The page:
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Advancing the Use of Microfluidic Models for Studying Microbial Communities: Integration of Microfluidic Model Experimentation, Multimodal Imaging, and Modeling

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The microbial breakdown of cellulose and related by-products is a key process in the global carbon (C) cycle. Cellulose, the most common organic compound on Earth, is a primary structural component of plants. It's estimated that annually, more than 1011 tons of cellulose are synthesized by plants and subsequently degraded by microorganisms.

In soil environments, this cellulosic material provides a carbon and energy source for many heterotrophic microorganisms, which in turn produce CO2 via respiration. While this CO2 production may seem insignificant on a local scale, it accounts for the release of between 75-100 billion metric tons of C globally each year. Therefore, a greater understanding of the factors and processes controlling the temporal and spatial dynamics of soil microbial respiration is necessary for addressing issues related to climate change, modeling Earth systems, and land use policy.

Pore scale studies are key. Within soil systems, the microbial processes that drive cellulose degradation and CO2 production occur within pore spaces, where a range of advective and diffusive transport processes supply biomass with nutrients, O2 (in the case of aerobic systems), and remove the products of microbial respiration and growth.

Micromodels
Micromodels consist of a series of pillars and channels etched into a substrate that simulate networks of pores and channels in soil environments. Enlarged View
Pore structures
A variety of pore structures will be used within these microfluidic models to obtain both advection-dominated and diffusion-dominated regions. On the left: Model design illustrating dead-end pores where diffusion-dominated processes will occur. Right: Flow velocity within a model design. Enlarged View

Micromodels to the rescue. Investigations using microcosms, mesocosms, or even field experiments do not allow for the study of these processes at the pore-scale. To achieve this level of resolution, this MCI project is using microfluidic models, or micromodels, as structures for studying pore-scale microbe-cellulose interactions via a range of novel non-destructive imaging-based technologies.

Challenges. A number of technical challenges exist within this project. Cellulose films must be created within the micromodel for cellulose-degrading bacteria to act upon. We are working on 1) techniques for depositing cellulose films in the pore spaces, and 2) non-destructive imaging to quantify cellulose degradation. Currently, microcrystalline Avicel has been successfully introduced into the micromodels.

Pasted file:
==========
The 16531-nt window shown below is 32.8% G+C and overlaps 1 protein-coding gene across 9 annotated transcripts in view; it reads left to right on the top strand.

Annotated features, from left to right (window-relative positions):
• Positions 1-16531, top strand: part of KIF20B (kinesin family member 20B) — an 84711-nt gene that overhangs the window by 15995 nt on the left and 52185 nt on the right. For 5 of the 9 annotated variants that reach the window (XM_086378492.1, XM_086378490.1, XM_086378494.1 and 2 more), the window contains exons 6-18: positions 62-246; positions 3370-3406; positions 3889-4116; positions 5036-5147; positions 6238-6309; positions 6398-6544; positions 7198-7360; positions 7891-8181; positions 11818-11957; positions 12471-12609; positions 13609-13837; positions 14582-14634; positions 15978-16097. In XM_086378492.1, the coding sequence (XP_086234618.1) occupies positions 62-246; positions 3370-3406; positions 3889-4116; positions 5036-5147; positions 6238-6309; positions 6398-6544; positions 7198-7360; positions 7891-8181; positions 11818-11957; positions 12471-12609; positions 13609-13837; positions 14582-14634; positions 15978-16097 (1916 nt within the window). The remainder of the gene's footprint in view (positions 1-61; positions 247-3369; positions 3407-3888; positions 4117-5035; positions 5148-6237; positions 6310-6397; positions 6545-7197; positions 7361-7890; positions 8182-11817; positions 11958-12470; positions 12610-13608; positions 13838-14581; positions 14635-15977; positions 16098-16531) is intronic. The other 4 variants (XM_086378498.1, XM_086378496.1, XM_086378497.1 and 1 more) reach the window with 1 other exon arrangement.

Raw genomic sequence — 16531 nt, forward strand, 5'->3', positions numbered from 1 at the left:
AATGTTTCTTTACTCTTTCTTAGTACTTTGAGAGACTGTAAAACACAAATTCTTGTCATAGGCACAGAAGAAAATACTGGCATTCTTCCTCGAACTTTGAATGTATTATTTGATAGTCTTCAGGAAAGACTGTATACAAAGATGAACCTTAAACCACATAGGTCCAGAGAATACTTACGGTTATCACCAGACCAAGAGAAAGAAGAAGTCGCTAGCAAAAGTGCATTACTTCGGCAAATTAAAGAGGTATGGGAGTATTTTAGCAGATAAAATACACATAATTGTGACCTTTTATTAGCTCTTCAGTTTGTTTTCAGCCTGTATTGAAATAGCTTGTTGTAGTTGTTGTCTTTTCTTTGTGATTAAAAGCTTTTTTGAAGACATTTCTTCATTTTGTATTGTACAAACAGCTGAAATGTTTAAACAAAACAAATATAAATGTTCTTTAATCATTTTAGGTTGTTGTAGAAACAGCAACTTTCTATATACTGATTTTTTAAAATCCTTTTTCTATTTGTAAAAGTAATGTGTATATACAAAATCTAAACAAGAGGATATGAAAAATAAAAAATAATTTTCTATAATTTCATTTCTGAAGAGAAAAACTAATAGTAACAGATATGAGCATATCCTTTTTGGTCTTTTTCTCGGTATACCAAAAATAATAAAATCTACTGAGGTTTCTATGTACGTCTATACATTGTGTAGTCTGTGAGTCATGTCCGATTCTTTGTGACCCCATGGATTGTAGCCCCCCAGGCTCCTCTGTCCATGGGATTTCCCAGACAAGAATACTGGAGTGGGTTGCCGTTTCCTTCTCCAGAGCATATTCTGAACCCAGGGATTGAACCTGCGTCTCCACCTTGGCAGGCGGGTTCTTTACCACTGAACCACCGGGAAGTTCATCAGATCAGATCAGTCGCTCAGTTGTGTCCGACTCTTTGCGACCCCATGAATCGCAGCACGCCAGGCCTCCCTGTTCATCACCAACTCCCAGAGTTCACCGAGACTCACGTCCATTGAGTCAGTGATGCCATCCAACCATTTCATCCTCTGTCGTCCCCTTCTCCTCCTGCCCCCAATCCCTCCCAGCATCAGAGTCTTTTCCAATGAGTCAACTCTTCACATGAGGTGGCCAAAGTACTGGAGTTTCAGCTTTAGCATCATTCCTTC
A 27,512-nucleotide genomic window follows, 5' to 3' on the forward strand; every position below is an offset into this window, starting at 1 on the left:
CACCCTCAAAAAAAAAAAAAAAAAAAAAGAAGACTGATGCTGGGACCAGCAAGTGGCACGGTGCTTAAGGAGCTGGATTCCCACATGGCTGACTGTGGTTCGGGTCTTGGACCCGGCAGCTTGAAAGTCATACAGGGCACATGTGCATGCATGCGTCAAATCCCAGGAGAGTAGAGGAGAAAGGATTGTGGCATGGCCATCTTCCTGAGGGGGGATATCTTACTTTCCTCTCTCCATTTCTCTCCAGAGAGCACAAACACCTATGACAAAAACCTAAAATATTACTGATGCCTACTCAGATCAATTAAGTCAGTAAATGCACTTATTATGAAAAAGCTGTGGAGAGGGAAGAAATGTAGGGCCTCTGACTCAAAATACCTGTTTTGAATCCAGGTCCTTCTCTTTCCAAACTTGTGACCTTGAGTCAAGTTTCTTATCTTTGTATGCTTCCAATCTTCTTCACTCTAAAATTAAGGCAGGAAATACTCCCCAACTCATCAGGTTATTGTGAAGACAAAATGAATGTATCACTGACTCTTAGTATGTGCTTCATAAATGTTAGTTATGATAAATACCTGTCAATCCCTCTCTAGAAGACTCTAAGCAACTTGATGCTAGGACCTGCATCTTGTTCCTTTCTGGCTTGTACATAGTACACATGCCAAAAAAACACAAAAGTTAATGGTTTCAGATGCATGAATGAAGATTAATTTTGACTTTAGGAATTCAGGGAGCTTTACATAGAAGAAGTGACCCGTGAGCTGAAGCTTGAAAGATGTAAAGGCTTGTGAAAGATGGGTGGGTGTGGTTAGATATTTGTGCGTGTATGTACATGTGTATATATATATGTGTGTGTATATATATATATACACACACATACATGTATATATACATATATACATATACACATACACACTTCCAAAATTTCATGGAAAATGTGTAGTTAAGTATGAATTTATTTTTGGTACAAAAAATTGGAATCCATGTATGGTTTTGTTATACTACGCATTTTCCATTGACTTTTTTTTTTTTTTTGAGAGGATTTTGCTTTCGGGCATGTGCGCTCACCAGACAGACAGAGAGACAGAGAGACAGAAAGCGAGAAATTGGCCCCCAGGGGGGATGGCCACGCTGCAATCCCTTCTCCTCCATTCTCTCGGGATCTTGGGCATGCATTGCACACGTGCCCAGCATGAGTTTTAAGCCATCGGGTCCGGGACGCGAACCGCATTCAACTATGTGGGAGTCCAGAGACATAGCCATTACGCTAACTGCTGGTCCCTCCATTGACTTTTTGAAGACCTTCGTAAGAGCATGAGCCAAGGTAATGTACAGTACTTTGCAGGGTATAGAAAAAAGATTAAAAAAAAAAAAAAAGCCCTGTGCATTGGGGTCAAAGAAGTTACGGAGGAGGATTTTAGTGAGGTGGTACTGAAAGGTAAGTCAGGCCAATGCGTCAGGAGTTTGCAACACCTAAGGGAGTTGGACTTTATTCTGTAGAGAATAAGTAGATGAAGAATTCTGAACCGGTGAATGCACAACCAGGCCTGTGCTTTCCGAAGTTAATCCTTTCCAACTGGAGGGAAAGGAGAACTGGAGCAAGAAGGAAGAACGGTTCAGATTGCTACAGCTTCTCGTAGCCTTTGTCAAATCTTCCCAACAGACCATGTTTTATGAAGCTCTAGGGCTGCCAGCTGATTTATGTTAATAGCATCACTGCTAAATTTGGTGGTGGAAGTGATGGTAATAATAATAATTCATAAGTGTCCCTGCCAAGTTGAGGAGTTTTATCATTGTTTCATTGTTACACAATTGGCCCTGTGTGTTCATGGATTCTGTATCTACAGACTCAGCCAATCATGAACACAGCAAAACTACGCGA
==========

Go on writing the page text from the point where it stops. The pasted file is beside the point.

As the cellulose film is degraded, a corresponding decrease in intensity of its natural fluorescence should be observed. We are also developing fluorescently tagged nanocrystalline cellulose thin films that, in combination with highly advanced imaging approaches, should enable more sensitive imaging of cellulose degradation. Cellulose imaging will be carried out in conjunction with a novel optode-based O2 sensor for determining O2 concentrations within the micromodel.

We anticipate that as cellulose breakdown proceeds in the pore spaces, certain regions (such as diffusion dominated regions) may become O2-limited. By coupling O2 readings to measurements of the remaining cellulose, we aim to determine the effects of geochemical heterogeneity on C cycling.

Initial experiments will aim to grow one or two cellulose-degrading bacterial strains in the micromodels. These initial proof-of-concept experiments will attempt to integrate the technologies being developed for detection of cellulose degradation and O2 use. In addition, a range of novel approaches will be deployed for monitoring biomass accumulation within the pore spaces of the micromodel, including the use of Raman spectroscopy, and fluorescently-labeled bacterial strains.

Following the successful demonstration of these technologies, more complex cellulose-degrading communities will be introduced into the models. Ultimately, the aim of this research is to interrogate ecological concepts associated with cellulose degradation in a heterogeneous pore-scale system.

The spatial distribution of cellulose films within these micromodels will allow resource island hypotheses to be investigated, while microbial niche concepts will be inferred from growth patterns. Data from these studies can then be integrated into modeling efforts being carried out as part of the MCI project "Multiscale Models for Microbial Communities."

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Extending Genomics & Proteomics to Quantitative Functional Analyses

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